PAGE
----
• This Sunday, Jan. 31, NYC’s cocktail community is coming together to raise money for the crisis in Haiti: “Hearts and Cocktails for Haiti” is asking for $40 (100% proceeds to American Red Cross’ Haiti Relief) at the door. Attendees will enjoy a four-hour open bar from 6 to 10 p.m. with cocktails mixed by the USBGNY, LUPEC NYC, Jim Meehan of PDT, and Dale DeGroff, among others. Jill DeGroff will be donating sales of her book, “Lush Life: Portraits from the Bar,” to the Haiti fund. This event, organized by Leblon Cachaca’s Ray Raymond (of Haitian descent) and Dave Catania of Team Spirits Imports, takes place at Bar Celona. 104 S. 4th St., Brooklyn.
  • On Feb. 2 from 6 to 8 p.m., The Summit Bar is hosting a special tasting event, “Shaken, Stirred, and Straight,” featuring Compass Box whiskey’s Robin Robinson and St-Germain’s Phil Pepperdine. Tastings will be free and featured cocktails will be just $6. 133 Ave. C.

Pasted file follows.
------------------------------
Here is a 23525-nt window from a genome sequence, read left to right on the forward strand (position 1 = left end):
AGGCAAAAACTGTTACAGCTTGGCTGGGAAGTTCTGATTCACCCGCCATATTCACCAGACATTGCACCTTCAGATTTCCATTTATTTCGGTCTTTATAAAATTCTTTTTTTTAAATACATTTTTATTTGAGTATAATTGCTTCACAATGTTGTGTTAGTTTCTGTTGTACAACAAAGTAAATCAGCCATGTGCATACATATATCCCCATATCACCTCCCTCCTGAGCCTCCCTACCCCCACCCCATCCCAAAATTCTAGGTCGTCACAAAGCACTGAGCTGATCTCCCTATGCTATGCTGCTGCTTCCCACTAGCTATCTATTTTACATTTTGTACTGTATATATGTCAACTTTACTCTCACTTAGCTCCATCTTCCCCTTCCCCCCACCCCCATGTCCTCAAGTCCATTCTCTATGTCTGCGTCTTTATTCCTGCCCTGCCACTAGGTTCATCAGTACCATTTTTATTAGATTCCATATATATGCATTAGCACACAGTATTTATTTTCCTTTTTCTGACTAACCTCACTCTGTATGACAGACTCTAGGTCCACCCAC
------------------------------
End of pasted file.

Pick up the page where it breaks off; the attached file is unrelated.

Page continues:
• Also on Feb. 2, don’t miss Jason Littrell’s initial run as bartender at Louis 649‘s Tuesday Night Tastings. While the tasting goes from 7 to 9 p.m., Jason will start shaking from from 10 p.m. ’til lord-knows-when. Already dubbed “Groundhog Day Massacre,” this is guaranteed to be a scene not for the weak of liver.
  • NYC cocktail enthusiasts have until Feb. 5 to submit aphrodisiac cocktail recipes featuring Bacardi Rum for the “Love Potion Cocktail Challenge” taking place from 7 to 9 p.m. on Feb. 9. In case you missed the memo, the first place winner (judged by Dale DeGroff) wins $250 smackers, and the event has been moved to Havana Central Times Square, 151 W. 46th St. Send entries to: LovePotion@havanacentral.com